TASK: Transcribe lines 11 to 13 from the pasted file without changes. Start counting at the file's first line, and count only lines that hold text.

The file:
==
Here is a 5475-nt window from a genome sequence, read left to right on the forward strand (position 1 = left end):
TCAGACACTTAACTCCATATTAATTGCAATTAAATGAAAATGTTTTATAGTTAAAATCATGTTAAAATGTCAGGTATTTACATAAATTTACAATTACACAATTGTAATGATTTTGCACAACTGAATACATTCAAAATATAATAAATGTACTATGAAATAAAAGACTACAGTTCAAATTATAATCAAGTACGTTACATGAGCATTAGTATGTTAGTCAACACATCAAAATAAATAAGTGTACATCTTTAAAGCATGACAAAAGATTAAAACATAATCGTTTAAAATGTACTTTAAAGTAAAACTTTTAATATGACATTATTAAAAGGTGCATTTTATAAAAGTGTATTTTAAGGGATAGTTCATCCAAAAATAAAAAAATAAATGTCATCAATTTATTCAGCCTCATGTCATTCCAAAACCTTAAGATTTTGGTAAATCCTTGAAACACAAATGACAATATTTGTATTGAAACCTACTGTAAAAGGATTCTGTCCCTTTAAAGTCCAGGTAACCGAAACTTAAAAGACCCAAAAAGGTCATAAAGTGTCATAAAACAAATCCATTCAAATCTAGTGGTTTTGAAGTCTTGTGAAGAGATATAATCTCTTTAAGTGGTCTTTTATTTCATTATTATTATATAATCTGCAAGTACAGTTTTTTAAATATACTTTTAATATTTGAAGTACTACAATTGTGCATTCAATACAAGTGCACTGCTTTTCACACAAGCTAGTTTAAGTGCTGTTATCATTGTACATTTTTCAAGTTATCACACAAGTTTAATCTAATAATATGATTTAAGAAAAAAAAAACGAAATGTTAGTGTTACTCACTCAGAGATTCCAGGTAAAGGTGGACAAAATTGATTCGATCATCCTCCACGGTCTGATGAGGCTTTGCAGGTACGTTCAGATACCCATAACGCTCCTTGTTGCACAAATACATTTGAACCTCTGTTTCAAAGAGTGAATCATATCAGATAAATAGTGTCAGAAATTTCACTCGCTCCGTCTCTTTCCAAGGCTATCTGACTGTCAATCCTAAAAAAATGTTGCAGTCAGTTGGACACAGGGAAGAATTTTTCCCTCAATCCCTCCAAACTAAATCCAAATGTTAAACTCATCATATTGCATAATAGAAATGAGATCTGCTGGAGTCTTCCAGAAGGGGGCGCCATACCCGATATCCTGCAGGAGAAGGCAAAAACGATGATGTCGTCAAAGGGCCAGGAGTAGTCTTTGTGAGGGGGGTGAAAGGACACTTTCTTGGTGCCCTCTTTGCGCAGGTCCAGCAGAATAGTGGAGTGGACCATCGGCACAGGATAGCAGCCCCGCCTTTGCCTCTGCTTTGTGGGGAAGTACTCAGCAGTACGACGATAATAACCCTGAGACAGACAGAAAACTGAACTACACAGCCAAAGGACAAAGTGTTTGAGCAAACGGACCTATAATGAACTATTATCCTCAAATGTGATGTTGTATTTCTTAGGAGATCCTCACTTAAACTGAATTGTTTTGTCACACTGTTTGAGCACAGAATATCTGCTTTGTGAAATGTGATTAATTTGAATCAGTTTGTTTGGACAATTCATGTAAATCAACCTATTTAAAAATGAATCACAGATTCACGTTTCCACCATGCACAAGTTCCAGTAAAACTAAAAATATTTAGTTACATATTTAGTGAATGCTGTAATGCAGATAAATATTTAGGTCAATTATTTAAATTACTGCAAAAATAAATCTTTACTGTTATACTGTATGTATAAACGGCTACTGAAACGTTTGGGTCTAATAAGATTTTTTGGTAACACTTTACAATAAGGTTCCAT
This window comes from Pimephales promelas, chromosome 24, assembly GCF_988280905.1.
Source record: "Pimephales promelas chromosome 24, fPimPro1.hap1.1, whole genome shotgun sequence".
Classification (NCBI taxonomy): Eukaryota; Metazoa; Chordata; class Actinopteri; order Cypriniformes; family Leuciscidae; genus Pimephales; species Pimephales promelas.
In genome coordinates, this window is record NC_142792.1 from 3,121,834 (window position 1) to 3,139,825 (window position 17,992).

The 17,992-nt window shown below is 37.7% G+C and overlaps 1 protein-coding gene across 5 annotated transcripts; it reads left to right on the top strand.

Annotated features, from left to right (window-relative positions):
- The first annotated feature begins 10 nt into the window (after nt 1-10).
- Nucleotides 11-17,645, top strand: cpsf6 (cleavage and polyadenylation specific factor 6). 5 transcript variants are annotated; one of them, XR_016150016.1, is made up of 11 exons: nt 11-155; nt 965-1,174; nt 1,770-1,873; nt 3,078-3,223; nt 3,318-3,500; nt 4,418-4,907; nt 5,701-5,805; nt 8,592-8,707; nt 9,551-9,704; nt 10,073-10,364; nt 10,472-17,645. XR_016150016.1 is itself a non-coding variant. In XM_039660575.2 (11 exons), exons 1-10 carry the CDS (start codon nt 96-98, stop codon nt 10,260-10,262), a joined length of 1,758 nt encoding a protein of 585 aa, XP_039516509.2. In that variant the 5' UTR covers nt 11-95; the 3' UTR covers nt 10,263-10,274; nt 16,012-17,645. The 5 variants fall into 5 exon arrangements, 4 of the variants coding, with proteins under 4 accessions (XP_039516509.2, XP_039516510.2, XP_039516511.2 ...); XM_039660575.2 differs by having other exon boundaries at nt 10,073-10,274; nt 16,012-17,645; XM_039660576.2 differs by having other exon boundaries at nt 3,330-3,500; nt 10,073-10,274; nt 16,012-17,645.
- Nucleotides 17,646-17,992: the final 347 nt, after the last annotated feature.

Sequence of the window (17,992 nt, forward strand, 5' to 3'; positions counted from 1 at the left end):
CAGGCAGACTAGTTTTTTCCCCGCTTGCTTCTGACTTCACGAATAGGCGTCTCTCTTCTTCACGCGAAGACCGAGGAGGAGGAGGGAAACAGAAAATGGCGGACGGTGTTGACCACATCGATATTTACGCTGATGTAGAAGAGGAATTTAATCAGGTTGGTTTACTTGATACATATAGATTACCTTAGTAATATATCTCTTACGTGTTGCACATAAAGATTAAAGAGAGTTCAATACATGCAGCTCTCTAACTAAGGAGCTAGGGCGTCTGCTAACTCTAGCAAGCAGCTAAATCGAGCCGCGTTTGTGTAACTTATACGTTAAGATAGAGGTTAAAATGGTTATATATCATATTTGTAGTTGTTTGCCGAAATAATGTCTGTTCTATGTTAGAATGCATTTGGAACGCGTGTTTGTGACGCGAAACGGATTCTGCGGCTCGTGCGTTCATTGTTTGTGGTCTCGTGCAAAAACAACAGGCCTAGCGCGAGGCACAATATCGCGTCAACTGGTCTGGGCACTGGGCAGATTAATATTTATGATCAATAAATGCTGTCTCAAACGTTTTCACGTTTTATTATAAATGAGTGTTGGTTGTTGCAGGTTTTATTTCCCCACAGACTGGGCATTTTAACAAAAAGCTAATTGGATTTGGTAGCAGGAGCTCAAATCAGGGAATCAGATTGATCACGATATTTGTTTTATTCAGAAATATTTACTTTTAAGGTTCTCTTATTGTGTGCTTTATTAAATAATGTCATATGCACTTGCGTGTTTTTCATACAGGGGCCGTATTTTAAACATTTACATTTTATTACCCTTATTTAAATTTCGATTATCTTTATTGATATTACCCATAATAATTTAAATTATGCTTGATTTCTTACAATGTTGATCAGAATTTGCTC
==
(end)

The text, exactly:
- Nucleotides 17,646-17,992: the final 347 nt, after the last annotated feature.

Sequence of the window (17,992 nt, forward strand, 5' to 3'; positions counted from 1 at the left end):
CAGGCAGACTAGTTTTTTCCCCGCTTGCTTCTGACTTCACGAATAGGCGTCTCTCTTCTTCACGCGAAGACCGAGGAGGAGGAGGGAAACAGAAAATGGCGGACGGTGTTGACCACATCGATATTTACGCTGATGTAGAAGAGGAATTTAATCAGGTTGGTTTACTTGATACATATAGATTACCTTAGTAATATATCTCTTACGTGTTGCACATAAAGATTAAAGAGAGTTCAATACATGCAGCTCTCTAACTAAGGAGCTAGGGCGTCTGCTAACTCTAGCAAGCAGCTAAATCGAGCCGCGTTTGTGTAACTTATACGTTAAGATAGAGGTTAAAATGGTTATATATCATATTTGTAGTTGTTTGCCGAAATAATGTCTGTTCTATGTTAGAATGCATTTGGAACGCGTGTTTGTGACGCGAAACGGATTCTGCGGCTCGTGCGTTCATTGTTTGTGGTCTCGTGCAAAAACAACAGGCCTAGCGCGAGGCACAATATCGCGTCAACTGGTCTGGGCACTGGGCAGATTAATATTTATGATCAATAAATGCTGTCTCAAACGTTTTCACGTTTTATTATAAATGAGTGTTGGTTGTTGCAGGTTTTATTTCCCCACAGACTGGGCATTTTAACAAAAAGCTAATTGGATTTGGTAGCAGGAGCTCAAATCAGGGAATCAGATTGATCACGATATTTGTTTTATTCAGAAATATTTACTTTTAAGGTTCTCTTATTGTGTGCTTTATTAAATAATGTCATATGCACTTGCGTGTTTTTCATACAGGGGCCGTATTTTAAACATTTACATTTTATTACCCTTATTTAAATTTCGATTATCTTTATTGATATTACCCATAATAATTTAAATTATGCTTGATTTCTTACAATGTTGATCAGAATTTGCTC